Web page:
SCIS’s Michael Jongen looks at the IndigenousX curated Twitter account and how it can help educators to hear a diverse range of authentic Aboriginal and Torres Strait Islander voices.

Bring the Teachers In: Enticing teachers into the library
Library Manager at Wellington College, New Zealand, Brett Moodie, wanted to boost the profile of the library within the school and support the learning and information needs of staff.

 

SCIS Asks 2013: The view from the school library

Di Ruffles from Melbourne Grammar School was invited to set the scene for the SCIS Asks 2013 consultation forum and provide her wishlist for school library services.

Di Ruffles
Di Ruffles, Melbourne Grammar

Di stated her top five issues in school libraries as:

  1. Staffing
    Demonstration of the value of the school library to principals and school councils is essential
  2. Budgets
    Plateauing of budget figures is a trend being noticed across many schools
  3. Resourcing the Australian Curriculum
    Phase 1 learning areas (English, Maths, History and Science) is a priority. Then resourcing of new learning areas.
  4. Australian Curriculum General Capabilities
    Development of programs and resources to support these and,
  5. Australian Curriculum Cross curriculum priority areas

At her school Di noted, iPads are being used through the school with Year 12 providing their own choice of device. Students are not necessarily accessing the same information at the same time. E-Books are causing issues importing into the various devices in a  BYOT school environment.

Identification of suitable apps for teacher resources and for use by students is  featuring increasingly. Particularly useful apps include  an app for the library catalogue as well as the EasyBib app  which means students can scan  a book’s ISBN for a  citation.

For students and staff 24/7 access to resources is important, as is providing resources in a variety of formats: print, e-book, DVD, audiobooks and digital video library (eg. Clickview).   Journals and databases of e-journals are used extensively. Di is seeing less use of the print non–fiction collection. Non-fiction eBooks are used but not necessarily a preferred option for all students. Students are not so fussed with format but the item must be relevant.

Di looked at the changing role of the teacher librarian and used ‘What do teacher librarians teach’ by Joyce Valenza and Gwyneth Jones  to highlight the  multifaceted role of teacher librarians. Evaluating resources is an important focus for teacher librarians, as is digital citizenship and educating students about  plagiarism. The library’s website includes research guides (which suggests catalogue subject headings) and  a Harvard style referencing tool.

Di highlighted how teacher librarians at her school are working with classroom teachers, for example in a new subject for 2014, Extended Investigation (inspired by International Baccalaureate) which aims to develop student’s capacity to identify and ask good questions, research an area of interest in depth and prepare for university level study.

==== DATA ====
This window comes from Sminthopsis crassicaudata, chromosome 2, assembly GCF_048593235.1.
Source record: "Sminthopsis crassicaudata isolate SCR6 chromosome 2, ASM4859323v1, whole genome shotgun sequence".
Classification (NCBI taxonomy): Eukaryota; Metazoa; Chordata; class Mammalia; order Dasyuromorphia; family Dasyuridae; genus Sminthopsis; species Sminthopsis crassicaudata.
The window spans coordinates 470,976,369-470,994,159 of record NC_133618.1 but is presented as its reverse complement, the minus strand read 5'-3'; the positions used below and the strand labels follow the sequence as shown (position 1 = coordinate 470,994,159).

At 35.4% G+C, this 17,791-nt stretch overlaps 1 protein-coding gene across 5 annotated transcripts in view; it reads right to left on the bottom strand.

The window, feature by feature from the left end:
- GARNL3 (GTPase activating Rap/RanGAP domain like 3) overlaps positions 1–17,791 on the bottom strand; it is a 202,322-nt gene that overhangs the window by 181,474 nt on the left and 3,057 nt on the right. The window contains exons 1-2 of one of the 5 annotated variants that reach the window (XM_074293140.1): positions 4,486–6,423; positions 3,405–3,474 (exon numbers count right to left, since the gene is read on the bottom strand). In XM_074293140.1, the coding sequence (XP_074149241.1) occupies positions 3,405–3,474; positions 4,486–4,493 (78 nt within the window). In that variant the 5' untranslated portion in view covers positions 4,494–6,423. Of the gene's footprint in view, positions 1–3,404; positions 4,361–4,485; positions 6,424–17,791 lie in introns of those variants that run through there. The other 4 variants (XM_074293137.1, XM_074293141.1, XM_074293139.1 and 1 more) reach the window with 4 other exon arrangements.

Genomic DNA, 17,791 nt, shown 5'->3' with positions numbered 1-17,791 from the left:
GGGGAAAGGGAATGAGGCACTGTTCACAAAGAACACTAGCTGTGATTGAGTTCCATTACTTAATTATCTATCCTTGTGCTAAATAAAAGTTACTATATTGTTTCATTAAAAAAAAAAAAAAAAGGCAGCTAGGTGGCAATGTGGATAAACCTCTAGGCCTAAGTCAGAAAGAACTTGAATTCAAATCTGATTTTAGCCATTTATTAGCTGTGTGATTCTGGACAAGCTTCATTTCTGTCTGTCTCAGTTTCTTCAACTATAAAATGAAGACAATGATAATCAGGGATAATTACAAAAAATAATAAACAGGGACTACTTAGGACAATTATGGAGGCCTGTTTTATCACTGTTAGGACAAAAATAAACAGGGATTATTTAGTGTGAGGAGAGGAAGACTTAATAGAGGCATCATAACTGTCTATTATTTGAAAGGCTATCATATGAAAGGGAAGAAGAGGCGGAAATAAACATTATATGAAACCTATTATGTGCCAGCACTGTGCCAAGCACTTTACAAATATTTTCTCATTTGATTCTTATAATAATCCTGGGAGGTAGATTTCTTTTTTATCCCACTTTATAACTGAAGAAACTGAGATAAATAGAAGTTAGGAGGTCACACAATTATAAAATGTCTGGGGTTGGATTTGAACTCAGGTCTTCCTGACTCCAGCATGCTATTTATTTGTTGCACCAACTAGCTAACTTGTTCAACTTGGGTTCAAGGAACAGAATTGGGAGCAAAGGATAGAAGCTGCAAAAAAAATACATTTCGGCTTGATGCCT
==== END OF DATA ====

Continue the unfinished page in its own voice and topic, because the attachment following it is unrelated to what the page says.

Australian Teacher Librarian of the Year 2012

International School Library Day, coordinated by the International Association of School Libraries, is celebrated each October.

Many school libraries in Australia choose the third Monday in October as the day to celebrate what school libraries are about, and to raise awareness of school library services with teaching colleagues and the community.

Alinda Sheerman
The 2012 Australian Teacher Librarian of the Year
Alinda Sheerman

The Australian School Library Association (ASLA) and Pledger Consulting (LinksPlus/Weblinks) announced the winner of the Australian Teacher Librarian of the Year Award this year won by Alinda Sheerman of Broughton Anglican College, Menangle Park, New South Wales. The judges commended her on

“working closely with the College staff in developing curriculum units based on the Guided Inquiry approach, supporting students at all levels in their learning and at all stages of the teaching /learning process. She ensures that the school library is a positive learning environment for all. She provides leadership not only in curriculum but also the promotion of a love of literature and the use of ICTs, and excels at providing collegial support, willingly passing on her skills and knowledge to others.”

SCIS congratulates Alinda Sheerman and all the state and territory nominees who show what a teacher librarian can do to promote learning and teaching.

  • Susan Busch, Bundaberg North State School, Queensland
  • Karen Mutton, Saint David’s Parish School, South Australia
  • Kathy Norton, MacKillop Catholic College. Tasmania

Connections 78

You can now read the latest issue of Connections at the SCIS website.

Seven strategies to develop your advocacy toolkit

Strategies
Strategies by Boris Drenec CC-by-nc-sa

Karen Bonanno provides a series of advocacy activities to help school library staff influence policy, advising that to bring about change requires consistent and persistent effort to shift perceptions. She advocates maintaining regular positive activity supported by strategies such as identifying a memorable message, capturing killer statistics, gathering startling facts and statements and leveraging the network.

Personal learning network put to great advantage